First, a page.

Could Your Foot Pain Be Caused by a Problem in Your Spine?

A set of spinal nerves pass down your legs from your lower spine, culminating in your feet. Foot pain may occur when the nerve roots of these spinal nerves are irritated or squeezed. When a nerve is squeezed near your shoulder, knee, or in your foot, foot pain may also occur.

A list of popular causes of foot pain and helpful tips are given in this blog to help you understand the root of your foot pain.

Foot pain caused by a spinal problem

Lumbar or sacral spine (lower back) nerve root inflammation or compression can cause sciatica pain to radiate down your leg and into your foot. Specifically, compression of the S1 nerve root can cause pain along the outer side of your foot, also called classic sciatica.

Due to a variety of reasons, nerve roots can be cramped or irritated. Examples which are popular include:

Herniated Disk of the Lumbar

In the lower back, spinal discs play a vital function, acting as shock absorbers between the vertebrae, protecting the upper body and providing a full range of motion in all directions.

However, if a disc herniates and leaks any of its internal content, the disc will easily go from easing everyday life to worsening a nerve, causing back pain and likely pain and symptoms of the nerve down the leg.

Symptoms of disc herniation typically begin for no apparent cause. Or if a person lifts something heavy and/or twists the lower back, movements that put added stress on the discs can occur.

Lumbar herniated discs are a common medical condition, most commonly affecting individuals between the ages of 35 and 50.

Degenerative Disc Lumbar Disease

Degenerative disc disease in the lumbar spine or lower back refers to a condition where low back pain is caused by age-related wear and tear on the spinal disc.

Intervertebral discs are tough, fibrous structures that serve as vertebrae ligaments, absorbing pressure and providing the spinal column with cushioning. To facilitate movement such as bending forward, backward, and side to side, discs are flexible yet robust enough.

Degenerative disc disease is not considered a true disease, despite what the name suggests, nor does it progressively worsen with time. Discs stiffen with use and age naturally, and some disc degeneration is faced by all. Degenerative disc disease applies only to the state of painful disc degeneration, and when the spine eventually stabilizes, it is not unusual for symptoms to be alleviated.

Spondylolisthesis Disorder

Spondylolysis is a disorder in which in a portion of the spine called the pars interarticularis there is a defect. With spondylolisthesis, the defect of the pars interarticularis can be only on one side of the spine (unilateral) or on both sides (bilateral). The most common level found is at L5-S1, although at L4-L5 and rarely at a higher level, spondylolisthesis can occur.

Spinal lumbar stenosis\

Due to a condition called foot drop, the failure to raise the front part of your foot or repeated tripping while walking. Usually, this disorder is caused by L5 nerve root compression. Compression of the L4and/or S1 nerve roots may also occasionally cause a drop in the foot.

Foot pain caused by compression of nerves in the hip, knee, or leg

Foot pain may also happen when nerves in the hip, knee, or leg are squeezed or weakened along their path. For example:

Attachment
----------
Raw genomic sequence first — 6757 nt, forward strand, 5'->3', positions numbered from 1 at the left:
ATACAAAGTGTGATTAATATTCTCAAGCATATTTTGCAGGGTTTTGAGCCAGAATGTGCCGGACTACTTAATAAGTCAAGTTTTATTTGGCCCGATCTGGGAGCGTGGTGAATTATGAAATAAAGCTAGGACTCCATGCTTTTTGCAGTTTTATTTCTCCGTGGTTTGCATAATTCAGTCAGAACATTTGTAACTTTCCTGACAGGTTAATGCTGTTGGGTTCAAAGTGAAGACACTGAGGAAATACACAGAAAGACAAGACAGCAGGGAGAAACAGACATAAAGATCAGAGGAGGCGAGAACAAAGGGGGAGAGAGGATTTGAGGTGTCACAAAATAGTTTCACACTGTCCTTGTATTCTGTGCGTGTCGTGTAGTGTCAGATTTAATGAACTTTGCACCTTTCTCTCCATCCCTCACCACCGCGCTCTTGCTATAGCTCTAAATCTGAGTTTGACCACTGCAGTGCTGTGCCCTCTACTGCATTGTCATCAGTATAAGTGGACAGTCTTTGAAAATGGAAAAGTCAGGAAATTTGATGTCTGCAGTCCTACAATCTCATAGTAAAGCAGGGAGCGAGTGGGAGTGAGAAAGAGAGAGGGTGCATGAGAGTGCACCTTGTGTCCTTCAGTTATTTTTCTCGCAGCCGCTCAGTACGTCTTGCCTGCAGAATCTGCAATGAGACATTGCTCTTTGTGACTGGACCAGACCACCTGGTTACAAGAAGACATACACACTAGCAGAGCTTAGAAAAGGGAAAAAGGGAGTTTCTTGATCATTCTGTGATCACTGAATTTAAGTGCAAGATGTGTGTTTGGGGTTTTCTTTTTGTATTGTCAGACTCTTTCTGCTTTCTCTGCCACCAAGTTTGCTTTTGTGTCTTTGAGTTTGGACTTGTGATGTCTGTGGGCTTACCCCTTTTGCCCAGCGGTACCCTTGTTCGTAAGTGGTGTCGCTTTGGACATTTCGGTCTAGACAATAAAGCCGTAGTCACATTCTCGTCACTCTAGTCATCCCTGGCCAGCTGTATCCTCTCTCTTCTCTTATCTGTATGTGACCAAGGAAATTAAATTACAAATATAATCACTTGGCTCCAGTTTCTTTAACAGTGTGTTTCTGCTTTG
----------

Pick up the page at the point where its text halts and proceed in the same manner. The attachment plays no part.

Peroneal neuropathy, When you try to move your foot, a condition where the peroneal nerve is compressed or damaged near the knee can cause foot pain and a drop in the foot.

Sciatic neuropathy or pelvic region (hip) damage to the sciatic nerve can cause foot pain with some degree of weakness along the top of your foot.

Tarsal tunnel syndrome In your ankle region and along the sole of your foot, tibial nerve dysfunction inside the tarsal tunnel of the inner ankle can cause a sharp, shooting pain.

Sural nerve entrapment may take place in the leg or around the ankle, generally causing shooting pain around the outer side of the ankle and/or foot.

Also, on the skin around your toes, corn can grow. As a consequence of excessive friction, corns develop over time, and they may compress nearby nerves, causing pain and other symptoms. Morton’s neuroma, which is a thickening of the tissue around a nerve in the foot, is another potential source of nerve pain in the foot.

How to identify the source of your foot pain

It can be difficult to determine the exact underlying cause, given all the potential causes of nerve pain in the foot. To help you locate the cause of your foot pain, here are a few useful signs:

  • Foot pain following recent lower back, hip, knee, or ankle trauma can help indicate the location of nerve damage.
  • Other signs, such as discomfort, numbness, and/or weakness in the buttock, hip, and knee, can also be associated with foot pain due to nerve root compression or sciatica, and usually involve one leg at a time.
  • Foot pain that occurs after tight boots or shoes may imply compression of the peroneal or sural nerve near the knee or ankle.
  • Sciatic neuropathy can mean foot pain that develops after a hip injection or hip surgery.

Due to nerve damage from systemic disorders, such as diabetes or multiple sclerosis, nerve pain in the foot may also occur.

Schedule a visit with your doctor

To diagnose the cause of your foot pain correctly, it is necessary to make an appointment with your doctor. Foot pain therapies can vary greatly and must be targeted at addressing the root cause, not just masking the symptoms. For instance, heat therapy and exercise may be needed for a lumbar herniated disc, whereas corn on your toe can also be handled with special shoes and warm water.